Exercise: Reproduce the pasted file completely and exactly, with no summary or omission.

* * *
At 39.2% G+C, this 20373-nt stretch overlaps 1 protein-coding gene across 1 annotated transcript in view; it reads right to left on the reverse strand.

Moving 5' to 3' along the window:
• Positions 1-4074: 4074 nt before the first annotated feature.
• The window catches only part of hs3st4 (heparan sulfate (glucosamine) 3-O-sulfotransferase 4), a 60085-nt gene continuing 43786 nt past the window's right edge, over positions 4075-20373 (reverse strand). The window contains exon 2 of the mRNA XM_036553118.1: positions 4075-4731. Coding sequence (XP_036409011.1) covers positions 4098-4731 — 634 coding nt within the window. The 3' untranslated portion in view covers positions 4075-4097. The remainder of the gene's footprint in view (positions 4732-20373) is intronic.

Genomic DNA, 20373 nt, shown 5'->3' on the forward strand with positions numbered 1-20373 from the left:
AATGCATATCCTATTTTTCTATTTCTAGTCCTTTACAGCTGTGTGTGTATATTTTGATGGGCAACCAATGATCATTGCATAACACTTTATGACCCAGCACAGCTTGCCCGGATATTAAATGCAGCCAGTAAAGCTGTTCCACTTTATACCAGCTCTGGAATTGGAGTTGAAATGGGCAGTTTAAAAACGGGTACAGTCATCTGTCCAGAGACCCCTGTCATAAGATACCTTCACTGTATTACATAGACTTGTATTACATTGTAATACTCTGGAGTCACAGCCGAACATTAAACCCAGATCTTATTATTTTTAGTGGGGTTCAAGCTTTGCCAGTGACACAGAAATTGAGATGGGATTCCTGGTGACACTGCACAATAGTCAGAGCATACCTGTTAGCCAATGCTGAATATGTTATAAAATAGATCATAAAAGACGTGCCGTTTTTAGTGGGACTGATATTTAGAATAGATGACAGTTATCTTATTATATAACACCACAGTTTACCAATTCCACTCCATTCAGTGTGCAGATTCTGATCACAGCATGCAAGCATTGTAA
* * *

At 39.2% G+C, this 20373-nt stretch overlaps 1 protein-coding gene across 1 annotated transcript in view; it reads right to left on the reverse strand.

Moving 5' to 3' along the window:
• Positions 1-4074: 4074 nt before the first annotated feature.
• The window catches only part of hs3st4 (heparan sulfate (glucosamine) 3-O-sulfotransferase 4), a 60085-nt gene continuing 43786 nt past the window's right edge, over positions 4075-20373 (reverse strand). The window contains exon 2 of the mRNA XM_036553118.1: positions 4075-4731. Coding sequence (XP_036409011.1) covers positions 4098-4731 — 634 coding nt within the window. The 3' untranslated portion in view covers positions 4075-4097. The remainder of the gene's footprint in view (positions 4732-20373) is intronic.

Genomic DNA, 20373 nt, shown 5'->3' on the forward strand with positions numbered 1-20373 from the left:
AATGCATATCCTATTTTTCTATTTCTAGTCCTTTACAGCTGTGTGTGTATATTTTGATGGGCAACCAATGATCATTGCATAACACTTTATGACCCAGCACAGCTTGCCCGGATATTAAATGCAGCCAGTAAAGCTGTTCCACTTTATACCAGCTCTGGAATTGGAGTTGAAATGGGCAGTTTAAAAACGGGTACAGTCATCTGTCCAGAGACCCCTGTCATAAGATACCTTCACTGTATTACATAGACTTGTATTACATTGTAATACTCTGGAGTCACAGCCGAACATTAAACCCAGATCTTATTATTTTTAGTGGGGTTCAAGCTTTGCCAGTGACACAGAAATTGAGATGGGATTCCTGGTGACACTGCACAATAGTCAGAGCATACCTGTTAGCCAATGCTGAATATGTTATAAAATAGATCATAAAAGACGTGCCGTTTTTAGTGGGACTGATATTTAGAATAGATGACAGTTATCTTATTATATAACACCACAGTTTACCAATTCCACTCCATTCAGTGTGCAGATTCTGATCACAGCATGCAAGCATTGTAA